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Related Museum Links “Ranch and Mission Days in Alta California,” by Guadalupe Vallejo

“Life in California Before the Gold Discovery,” by John Bidwell

William T. Sherman and Early Calif. History

William T. Sherman and the Gold Rush

California Gold Rush Chronology 1846 - 1849

California Gold Rush Chronology 1850 - 1851

California Gold Rush Chronology 1852 - 1854

California Gold Rush Chronology 1855 - 1856

California Gold Rush Chronology 1857 - 1861

California Gold Rush Chronology 1862 - 1865

An Eyewitness to the Gold Discovery

Military Governor Mason’s Report on the Discovery of Gold

“A Rush to the Gold Washings” – From the California Star

“The Discovery – as Viewed in New York and London”

Steamer Day in the 1850s

Sam Brannan Opens New Bank - 1857

William T. Sherman and
Early California History – Part II

Sherman’s memoirs continue with his story of the arrest of the alcalde of Sonoma, his impressions of pre-Gold Rush San Francisco, and the end of the Mexican War.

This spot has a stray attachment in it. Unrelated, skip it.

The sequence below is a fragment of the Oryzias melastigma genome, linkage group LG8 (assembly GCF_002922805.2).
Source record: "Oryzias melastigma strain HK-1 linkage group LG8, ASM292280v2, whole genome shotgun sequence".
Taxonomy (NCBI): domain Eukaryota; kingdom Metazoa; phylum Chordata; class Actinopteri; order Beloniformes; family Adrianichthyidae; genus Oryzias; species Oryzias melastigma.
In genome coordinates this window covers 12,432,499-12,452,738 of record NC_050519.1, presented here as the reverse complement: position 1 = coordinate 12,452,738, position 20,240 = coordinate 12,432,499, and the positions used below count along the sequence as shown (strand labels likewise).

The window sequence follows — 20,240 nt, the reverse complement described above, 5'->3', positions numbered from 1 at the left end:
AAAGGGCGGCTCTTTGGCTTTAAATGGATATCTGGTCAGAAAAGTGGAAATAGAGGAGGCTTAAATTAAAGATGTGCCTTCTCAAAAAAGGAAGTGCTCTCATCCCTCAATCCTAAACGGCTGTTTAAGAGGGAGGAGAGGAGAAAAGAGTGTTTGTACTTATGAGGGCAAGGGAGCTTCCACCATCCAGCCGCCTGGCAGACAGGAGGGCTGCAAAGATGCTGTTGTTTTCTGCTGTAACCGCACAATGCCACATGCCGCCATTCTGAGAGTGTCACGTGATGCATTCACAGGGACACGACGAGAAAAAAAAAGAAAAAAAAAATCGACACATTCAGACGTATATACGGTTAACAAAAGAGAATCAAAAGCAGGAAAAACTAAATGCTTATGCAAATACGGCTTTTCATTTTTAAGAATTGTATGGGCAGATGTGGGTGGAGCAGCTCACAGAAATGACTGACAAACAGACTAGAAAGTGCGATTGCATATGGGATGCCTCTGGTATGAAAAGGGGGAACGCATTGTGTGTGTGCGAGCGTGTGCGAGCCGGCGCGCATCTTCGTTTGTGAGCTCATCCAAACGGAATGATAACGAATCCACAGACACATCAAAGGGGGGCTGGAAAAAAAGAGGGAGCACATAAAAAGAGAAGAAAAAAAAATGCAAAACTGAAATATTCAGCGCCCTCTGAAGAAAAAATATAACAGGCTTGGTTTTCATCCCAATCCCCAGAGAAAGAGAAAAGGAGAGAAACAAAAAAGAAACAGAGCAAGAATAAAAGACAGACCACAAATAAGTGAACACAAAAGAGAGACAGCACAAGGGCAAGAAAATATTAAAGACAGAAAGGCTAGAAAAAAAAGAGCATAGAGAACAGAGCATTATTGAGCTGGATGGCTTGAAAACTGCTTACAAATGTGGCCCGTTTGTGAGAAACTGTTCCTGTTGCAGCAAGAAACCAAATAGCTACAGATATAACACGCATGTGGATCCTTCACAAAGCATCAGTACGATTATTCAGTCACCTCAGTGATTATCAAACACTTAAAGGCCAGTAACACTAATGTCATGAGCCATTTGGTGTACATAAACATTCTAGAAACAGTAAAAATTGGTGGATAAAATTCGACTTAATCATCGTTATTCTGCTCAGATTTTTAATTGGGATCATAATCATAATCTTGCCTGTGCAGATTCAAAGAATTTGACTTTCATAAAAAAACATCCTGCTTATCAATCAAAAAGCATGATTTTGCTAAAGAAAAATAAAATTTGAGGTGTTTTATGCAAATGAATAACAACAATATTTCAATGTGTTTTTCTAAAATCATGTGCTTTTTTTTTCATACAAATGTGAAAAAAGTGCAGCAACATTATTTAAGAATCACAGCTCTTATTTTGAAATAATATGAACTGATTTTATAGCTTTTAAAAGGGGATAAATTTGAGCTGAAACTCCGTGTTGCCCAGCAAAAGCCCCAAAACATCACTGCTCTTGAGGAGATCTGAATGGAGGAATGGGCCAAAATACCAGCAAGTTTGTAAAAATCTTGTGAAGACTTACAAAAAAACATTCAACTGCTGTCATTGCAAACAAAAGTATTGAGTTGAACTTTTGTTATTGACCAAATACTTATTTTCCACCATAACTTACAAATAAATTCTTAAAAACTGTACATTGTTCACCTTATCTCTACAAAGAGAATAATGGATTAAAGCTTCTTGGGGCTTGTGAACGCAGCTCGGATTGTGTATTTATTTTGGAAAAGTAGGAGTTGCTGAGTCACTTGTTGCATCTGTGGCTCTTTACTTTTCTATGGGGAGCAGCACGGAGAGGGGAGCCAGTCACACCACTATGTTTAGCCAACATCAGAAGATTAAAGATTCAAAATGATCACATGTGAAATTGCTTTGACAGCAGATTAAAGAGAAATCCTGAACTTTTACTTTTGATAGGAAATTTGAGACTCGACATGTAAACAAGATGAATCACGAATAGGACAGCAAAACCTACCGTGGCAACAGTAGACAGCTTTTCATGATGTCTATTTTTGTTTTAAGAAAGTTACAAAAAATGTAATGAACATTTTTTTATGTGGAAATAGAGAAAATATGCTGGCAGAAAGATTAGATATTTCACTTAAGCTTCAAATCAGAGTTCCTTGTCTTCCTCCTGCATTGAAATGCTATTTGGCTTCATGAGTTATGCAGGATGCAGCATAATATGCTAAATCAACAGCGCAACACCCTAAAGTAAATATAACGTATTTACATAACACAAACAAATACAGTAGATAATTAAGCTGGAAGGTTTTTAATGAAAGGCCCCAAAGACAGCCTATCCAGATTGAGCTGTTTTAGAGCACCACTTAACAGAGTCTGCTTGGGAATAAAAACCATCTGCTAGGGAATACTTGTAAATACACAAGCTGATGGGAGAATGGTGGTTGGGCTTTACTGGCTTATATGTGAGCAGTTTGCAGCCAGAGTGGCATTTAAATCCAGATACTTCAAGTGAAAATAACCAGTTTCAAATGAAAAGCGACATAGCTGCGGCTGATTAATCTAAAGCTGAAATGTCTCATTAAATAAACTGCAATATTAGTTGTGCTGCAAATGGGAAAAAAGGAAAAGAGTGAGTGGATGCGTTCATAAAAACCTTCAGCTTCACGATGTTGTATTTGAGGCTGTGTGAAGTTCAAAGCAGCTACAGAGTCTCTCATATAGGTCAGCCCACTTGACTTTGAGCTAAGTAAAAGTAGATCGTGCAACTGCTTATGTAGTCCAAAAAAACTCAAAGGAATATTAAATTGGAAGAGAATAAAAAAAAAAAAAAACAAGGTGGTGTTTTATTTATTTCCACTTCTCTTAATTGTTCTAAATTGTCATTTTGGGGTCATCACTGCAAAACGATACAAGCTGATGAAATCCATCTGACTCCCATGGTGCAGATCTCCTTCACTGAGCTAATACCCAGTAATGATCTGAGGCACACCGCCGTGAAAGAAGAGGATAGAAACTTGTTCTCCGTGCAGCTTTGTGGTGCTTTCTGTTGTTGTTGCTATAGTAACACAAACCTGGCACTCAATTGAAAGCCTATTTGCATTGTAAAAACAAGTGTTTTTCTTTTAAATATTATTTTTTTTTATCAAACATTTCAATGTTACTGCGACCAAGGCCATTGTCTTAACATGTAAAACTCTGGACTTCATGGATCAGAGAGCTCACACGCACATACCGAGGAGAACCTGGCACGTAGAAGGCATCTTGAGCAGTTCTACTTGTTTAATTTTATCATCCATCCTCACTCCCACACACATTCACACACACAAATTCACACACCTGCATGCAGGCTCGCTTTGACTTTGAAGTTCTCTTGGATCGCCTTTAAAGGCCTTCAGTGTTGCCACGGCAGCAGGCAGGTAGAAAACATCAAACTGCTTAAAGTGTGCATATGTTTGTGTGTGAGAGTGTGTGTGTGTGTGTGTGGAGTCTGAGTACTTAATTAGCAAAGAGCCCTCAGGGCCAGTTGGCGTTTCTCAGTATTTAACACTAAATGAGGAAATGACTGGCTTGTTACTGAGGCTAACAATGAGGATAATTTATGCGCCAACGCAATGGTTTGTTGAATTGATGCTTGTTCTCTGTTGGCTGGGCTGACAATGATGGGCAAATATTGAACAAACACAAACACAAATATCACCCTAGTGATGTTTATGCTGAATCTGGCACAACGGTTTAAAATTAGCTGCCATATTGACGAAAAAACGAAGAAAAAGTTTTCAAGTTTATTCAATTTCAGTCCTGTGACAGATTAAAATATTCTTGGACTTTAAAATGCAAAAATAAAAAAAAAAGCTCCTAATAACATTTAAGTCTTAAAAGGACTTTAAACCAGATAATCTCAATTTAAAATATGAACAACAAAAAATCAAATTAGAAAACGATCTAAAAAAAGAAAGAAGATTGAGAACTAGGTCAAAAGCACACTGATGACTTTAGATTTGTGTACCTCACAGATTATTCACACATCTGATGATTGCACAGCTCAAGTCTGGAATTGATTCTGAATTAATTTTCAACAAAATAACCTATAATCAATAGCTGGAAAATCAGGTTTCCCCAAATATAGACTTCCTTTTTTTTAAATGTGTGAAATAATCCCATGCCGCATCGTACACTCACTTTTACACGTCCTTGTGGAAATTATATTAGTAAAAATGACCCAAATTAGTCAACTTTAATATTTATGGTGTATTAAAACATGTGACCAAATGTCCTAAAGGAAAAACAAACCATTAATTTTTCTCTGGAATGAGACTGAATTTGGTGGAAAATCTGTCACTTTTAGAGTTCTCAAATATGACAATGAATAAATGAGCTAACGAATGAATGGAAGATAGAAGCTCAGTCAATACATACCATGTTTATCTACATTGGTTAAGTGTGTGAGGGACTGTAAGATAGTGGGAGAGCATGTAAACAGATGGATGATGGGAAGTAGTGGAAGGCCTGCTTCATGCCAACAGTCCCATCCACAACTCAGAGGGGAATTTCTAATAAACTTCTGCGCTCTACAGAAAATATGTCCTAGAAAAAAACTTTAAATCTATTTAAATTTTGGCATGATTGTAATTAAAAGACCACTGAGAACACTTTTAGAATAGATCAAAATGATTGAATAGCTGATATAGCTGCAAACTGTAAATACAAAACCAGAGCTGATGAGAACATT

William Sherman This gave me the best kind of an opportunity for seeing the country, which was very sparsely populated indeed, except by a few families at the various Missions. We had no wheeled vehicles, but packed our food and clothing on mules driven ahead, and we slept on the ground in the open air, the rainy season having passed. Frémont followed me by land in a few days, and, by the end of May, General Kearny was all ready at Monterey to take his departure, leaving to succeed him in command Colonel R. B. Mason, First Dragoons. Our Captain (Tompkins), too, had become discontented at his separation from his family, tendered his resignation to General Kearny, and availed himself of a sailing-vessel bound for Callao to reach the East. Colonel Mason selected me as his adjutant-general; and on the very last day of May General Kearny, with his Mormon escort, with Colonel Cooke, Colonel Swords (quartermaster), Captain Turner, and a naval officer, Captain Radford, took his departure for the East overland, leaving us in full possession of California and its fate. Frémont also left California with General Kearny, and with him departed all cause of confusion and disorder in the country. from that time forth no one could dispute the authority of Colonel Mason as in command of all the United States forces on shore, while the senior naval officer had a like control afloat. This was Commodore James Biddle, who had reached the station from China in the Columbus, and he in turn was succeeded by Commodore T. Ap Catesby Jones in the line-of-battle-ship Ohio. At that time Monterey was our headquarters, and the naval commander for a time remained there, but subsequently San Francisco Bay became the chief naval rendezvous.